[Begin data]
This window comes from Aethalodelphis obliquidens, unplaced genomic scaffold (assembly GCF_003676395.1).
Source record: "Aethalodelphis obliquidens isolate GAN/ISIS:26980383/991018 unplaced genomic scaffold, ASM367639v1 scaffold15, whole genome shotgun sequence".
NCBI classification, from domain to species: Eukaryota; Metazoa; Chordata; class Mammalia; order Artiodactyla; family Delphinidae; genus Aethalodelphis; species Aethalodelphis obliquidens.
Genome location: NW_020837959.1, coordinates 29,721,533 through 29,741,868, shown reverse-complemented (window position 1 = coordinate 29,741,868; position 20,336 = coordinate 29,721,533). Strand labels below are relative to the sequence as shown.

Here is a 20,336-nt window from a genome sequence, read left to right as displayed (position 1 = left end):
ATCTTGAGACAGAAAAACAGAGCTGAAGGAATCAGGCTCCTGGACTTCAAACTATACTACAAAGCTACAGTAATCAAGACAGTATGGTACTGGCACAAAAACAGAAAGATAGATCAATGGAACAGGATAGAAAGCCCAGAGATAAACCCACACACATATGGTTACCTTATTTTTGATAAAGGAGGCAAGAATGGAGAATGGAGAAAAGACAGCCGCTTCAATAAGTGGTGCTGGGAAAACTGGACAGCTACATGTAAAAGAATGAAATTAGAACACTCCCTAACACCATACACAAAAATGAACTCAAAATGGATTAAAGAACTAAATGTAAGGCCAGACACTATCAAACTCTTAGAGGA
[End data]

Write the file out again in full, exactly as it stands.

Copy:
This window comes from Aethalodelphis obliquidens, unplaced genomic scaffold (assembly GCF_003676395.1).
Source record: "Aethalodelphis obliquidens isolate GAN/ISIS:26980383/991018 unplaced genomic scaffold, ASM367639v1 scaffold15, whole genome shotgun sequence".
NCBI classification, from domain to species: Eukaryota; Metazoa; Chordata; class Mammalia; order Artiodactyla; family Delphinidae; genus Aethalodelphis; species Aethalodelphis obliquidens.
Genome location: NW_020837959.1, coordinates 29,721,533 through 29,741,868, shown reverse-complemented (window position 1 = coordinate 29,741,868; position 20,336 = coordinate 29,721,533). Strand labels below are relative to the sequence as shown.

Here is a 20,336-nt window from a genome sequence, read left to right as displayed (position 1 = left end):
ATCTTGAGACAGAAAAACAGAGCTGAAGGAATCAGGCTCCTGGACTTCAAACTATACTACAAAGCTACAGTAATCAAGACAGTATGGTACTGGCACAAAAACAGAAAGATAGATCAATGGAACAGGATAGAAAGCCCAGAGATAAACCCACACACATATGGTTACCTTATTTTTGATAAAGGAGGCAAGAATGGAGAATGGAGAAAAGACAGCCGCTTCAATAAGTGGTGCTGGGAAAACTGGACAGCTACATGTAAAAGAATGAAATTAGAACACTCCCTAACACCATACACAAAAATGAACTCAAAATGGATTAAAGAACTAAATGTAAGGCCAGACACTATCAAACTCTTAGAGGA